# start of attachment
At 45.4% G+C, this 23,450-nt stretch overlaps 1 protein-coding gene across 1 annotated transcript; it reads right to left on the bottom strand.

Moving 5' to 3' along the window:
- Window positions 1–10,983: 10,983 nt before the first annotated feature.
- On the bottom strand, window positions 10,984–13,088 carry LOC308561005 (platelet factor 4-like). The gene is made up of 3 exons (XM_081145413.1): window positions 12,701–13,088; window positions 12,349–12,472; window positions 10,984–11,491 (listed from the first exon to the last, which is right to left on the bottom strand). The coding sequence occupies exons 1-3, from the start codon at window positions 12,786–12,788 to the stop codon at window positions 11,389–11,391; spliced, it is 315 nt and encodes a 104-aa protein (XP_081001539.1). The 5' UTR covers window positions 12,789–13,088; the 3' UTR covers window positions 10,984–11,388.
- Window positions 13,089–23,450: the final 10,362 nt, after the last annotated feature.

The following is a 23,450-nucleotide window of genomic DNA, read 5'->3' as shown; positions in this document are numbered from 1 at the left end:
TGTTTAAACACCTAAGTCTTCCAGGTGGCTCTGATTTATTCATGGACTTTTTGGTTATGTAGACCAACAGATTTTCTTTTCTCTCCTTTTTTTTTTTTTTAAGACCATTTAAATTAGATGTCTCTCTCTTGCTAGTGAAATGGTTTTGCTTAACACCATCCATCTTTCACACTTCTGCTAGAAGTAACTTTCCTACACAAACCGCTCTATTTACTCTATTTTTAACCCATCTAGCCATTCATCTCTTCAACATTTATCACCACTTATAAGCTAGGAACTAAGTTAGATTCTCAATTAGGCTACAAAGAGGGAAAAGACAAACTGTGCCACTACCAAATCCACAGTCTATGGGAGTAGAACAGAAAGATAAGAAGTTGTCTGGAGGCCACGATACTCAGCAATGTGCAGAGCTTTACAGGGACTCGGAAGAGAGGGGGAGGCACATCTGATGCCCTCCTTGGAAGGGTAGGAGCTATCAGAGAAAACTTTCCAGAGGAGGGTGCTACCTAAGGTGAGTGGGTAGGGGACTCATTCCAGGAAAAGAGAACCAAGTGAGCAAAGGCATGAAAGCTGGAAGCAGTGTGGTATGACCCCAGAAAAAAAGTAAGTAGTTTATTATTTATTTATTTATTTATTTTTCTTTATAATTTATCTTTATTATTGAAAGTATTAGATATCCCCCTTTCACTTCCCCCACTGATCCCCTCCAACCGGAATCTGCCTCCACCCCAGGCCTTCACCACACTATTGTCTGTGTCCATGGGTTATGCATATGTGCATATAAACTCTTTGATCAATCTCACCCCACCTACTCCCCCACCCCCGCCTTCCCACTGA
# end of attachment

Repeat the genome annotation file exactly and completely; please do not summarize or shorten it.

At 45.4% G+C, this 23,450-nt stretch overlaps 1 protein-coding gene across 1 annotated transcript; it reads right to left on the bottom strand.

Moving 5' to 3' along the window:
- Window positions 1–10,983: 10,983 nt before the first annotated feature.
- On the bottom strand, window positions 10,984–13,088 carry LOC308561005 (platelet factor 4-like). The gene is made up of 3 exons (XM_081145413.1): window positions 12,701–13,088; window positions 12,349–12,472; window positions 10,984–11,491 (listed from the first exon to the last, which is right to left on the bottom strand). The coding sequence occupies exons 1-3, from the start codon at window positions 12,786–12,788 to the stop codon at window positions 11,389–11,391; spliced, it is 315 nt and encodes a 104-aa protein (XP_081001539.1). The 5' UTR covers window positions 12,789–13,088; the 3' UTR covers window positions 10,984–11,388.
- Window positions 13,089–23,450: the final 10,362 nt, after the last annotated feature.

The following is a 23,450-nucleotide window of genomic DNA, read 5'->3' as shown; positions in this document are numbered from 1 at the left end:
TGTTTAAACACCTAAGTCTTCCAGGTGGCTCTGATTTATTCATGGACTTTTTGGTTATGTAGACCAACAGATTTTCTTTTCTCTCCTTTTTTTTTTTTTTAAGACCATTTAAATTAGATGTCTCTCTCTTGCTAGTGAAATGGTTTTGCTTAACACCATCCATCTTTCACACTTCTGCTAGAAGTAACTTTCCTACACAAACCGCTCTATTTACTCTATTTTTAACCCATCTAGCCATTCATCTCTTCAACATTTATCACCACTTATAAGCTAGGAACTAAGTTAGATTCTCAATTAGGCTACAAAGAGGGAAAAGACAAACTGTGCCACTACCAAATCCACAGTCTATGGGAGTAGAACAGAAAGATAAGAAGTTGTCTGGAGGCCACGATACTCAGCAATGTGCAGAGCTTTACAGGGACTCGGAAGAGAGGGGGAGGCACATCTGATGCCCTCCTTGGAAGGGTAGGAGCTATCAGAGAAAACTTTCCAGAGGAGGGTGCTACCTAAGGTGAGTGGGTAGGGGACTCATTCCAGGAAAAGAGAACCAAGTGAGCAAAGGCATGAAAGCTGGAAGCAGTGTGGTATGACCCCAGAAAAAAAGTAAGTAGTTTATTATTTATTTATTTATTTATTTTTCTTTATAATTTATCTTTATTATTGAAAGTATTAGATATCCCCCTTTCACTTCCCCCACTGATCCCCTCCAACCGGAATCTGCCTCCACCCCAGGCCTTCACCACACTATTGTCTGTGTCCATGGGTTATGCATATGTGCATATAAACTCTTTGATCAATCTCACCCCACCTACTCCCCCACCCCCGCCTTCCCACTGA